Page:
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Our new house has 2 apple trees that have obviously seen better days. They appear to never have been properly pruned and are now scraggly and about 30' tall.

In addition, one of the two trees didn't produce apples this year. Is there a reason an tree would skip a season of making apples? Diseased?

I'm debating if it's worth saving these two trees at all. I doubt I can prune back into any salvageable form but am willing to try. But if the tree isn't producing apples anyways, I'm thinking it might be better off as firewood and we start over with a new tree (and properly take care of it).

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Apples will produce much less fruit when:

  • rainfall when the tree was in bloom to prevent bee pollination,
  • no Apple tree nearby to aid in pollination
  • a severe pruning to force out too much new growth
  • for spur type Apples the cutting off of the spurs
  • too much Nitrogen which can cause too much vegetative growth at the expense of flower production
  • a growth regulator applied when the trees were in bloom,
  • an herbicide applied to the ground when the tree was about to bloom which can make the flowers fall off the tree.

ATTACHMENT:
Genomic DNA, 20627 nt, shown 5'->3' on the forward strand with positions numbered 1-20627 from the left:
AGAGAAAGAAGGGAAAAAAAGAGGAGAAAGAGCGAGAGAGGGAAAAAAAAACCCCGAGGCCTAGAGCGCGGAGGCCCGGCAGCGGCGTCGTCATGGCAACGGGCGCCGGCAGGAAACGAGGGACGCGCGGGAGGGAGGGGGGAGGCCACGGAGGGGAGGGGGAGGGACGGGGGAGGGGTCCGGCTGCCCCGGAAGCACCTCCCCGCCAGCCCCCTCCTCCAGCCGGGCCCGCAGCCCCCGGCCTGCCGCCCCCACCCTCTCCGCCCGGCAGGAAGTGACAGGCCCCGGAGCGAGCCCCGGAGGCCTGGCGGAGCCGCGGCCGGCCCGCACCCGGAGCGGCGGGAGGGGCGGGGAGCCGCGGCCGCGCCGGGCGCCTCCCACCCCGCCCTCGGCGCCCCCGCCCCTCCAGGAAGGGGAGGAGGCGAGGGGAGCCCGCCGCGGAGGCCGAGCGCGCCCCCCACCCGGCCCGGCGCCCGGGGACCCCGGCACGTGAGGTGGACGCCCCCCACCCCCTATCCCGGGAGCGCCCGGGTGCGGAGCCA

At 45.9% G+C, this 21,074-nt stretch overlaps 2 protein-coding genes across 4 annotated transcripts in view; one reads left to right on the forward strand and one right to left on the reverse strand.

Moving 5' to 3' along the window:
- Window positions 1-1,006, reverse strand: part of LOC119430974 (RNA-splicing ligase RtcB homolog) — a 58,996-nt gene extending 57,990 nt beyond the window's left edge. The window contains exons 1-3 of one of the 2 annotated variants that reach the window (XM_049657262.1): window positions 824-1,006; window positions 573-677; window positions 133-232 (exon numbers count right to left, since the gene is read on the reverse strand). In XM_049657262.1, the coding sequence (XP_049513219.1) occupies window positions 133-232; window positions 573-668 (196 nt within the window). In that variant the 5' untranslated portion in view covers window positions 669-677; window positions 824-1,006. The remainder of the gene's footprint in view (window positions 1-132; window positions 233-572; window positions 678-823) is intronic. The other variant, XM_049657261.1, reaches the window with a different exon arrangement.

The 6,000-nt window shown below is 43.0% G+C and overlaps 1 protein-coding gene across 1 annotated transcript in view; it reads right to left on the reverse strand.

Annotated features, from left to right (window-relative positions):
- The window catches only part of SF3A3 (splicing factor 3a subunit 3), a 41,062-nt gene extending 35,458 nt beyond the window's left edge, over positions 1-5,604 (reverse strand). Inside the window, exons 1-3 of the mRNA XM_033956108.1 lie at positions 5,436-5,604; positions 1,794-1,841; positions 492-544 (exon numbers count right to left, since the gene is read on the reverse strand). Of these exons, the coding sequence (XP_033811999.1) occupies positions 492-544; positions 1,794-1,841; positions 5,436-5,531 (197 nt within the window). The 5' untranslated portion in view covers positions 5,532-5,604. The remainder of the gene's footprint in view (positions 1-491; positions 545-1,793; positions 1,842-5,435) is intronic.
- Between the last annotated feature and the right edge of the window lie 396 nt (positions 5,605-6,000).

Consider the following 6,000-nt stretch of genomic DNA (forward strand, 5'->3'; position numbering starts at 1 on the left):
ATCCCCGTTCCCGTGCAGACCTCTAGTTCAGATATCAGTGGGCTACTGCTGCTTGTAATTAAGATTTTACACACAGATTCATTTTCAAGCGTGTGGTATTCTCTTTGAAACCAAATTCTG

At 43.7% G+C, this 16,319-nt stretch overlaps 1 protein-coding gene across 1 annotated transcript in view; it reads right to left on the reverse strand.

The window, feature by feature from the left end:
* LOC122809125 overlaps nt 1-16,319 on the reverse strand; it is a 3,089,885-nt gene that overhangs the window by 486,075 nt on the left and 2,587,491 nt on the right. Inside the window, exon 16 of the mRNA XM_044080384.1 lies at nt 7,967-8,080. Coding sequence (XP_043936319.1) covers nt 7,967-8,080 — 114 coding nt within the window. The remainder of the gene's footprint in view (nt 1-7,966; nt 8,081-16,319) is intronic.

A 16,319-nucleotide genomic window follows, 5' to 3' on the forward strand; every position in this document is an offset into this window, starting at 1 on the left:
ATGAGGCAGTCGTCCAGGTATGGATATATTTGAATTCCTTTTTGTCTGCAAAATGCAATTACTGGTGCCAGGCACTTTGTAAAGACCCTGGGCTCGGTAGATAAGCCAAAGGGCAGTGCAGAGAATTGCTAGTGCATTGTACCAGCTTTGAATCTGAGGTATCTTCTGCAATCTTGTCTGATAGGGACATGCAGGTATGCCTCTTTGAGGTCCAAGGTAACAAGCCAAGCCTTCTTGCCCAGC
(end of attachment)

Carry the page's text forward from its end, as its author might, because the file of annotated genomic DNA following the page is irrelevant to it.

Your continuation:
There are other aspects to your choice of rejuvenate the existing trees or plant new.

  • newer varieties might have resistance to pests and diseases that older ones do not
  • you can prune a 30' tall tree down to 15 or 20' feet. You still need a ladder to harvest. Or you can plant a fully dwarf tree which will grow 6 to 10' tall. Less ladder work, easier to net and prevent bird damage, easier to apply control measures.
  • the existing location might not be optimal anymore if other plants have grown up that will shade it
  • Thanks Kevinsky. I think we have a number of those symptoms. The trees are definitely 'highly vegetative' so it could be nitrogen. They were also planted in the shade of some cedars (which doesn't make much sense either). Might have a go at one major prune this fall and see what happens. Otherwise, come spring I think we replant. – DA. Aug 11 '13 at 17:14

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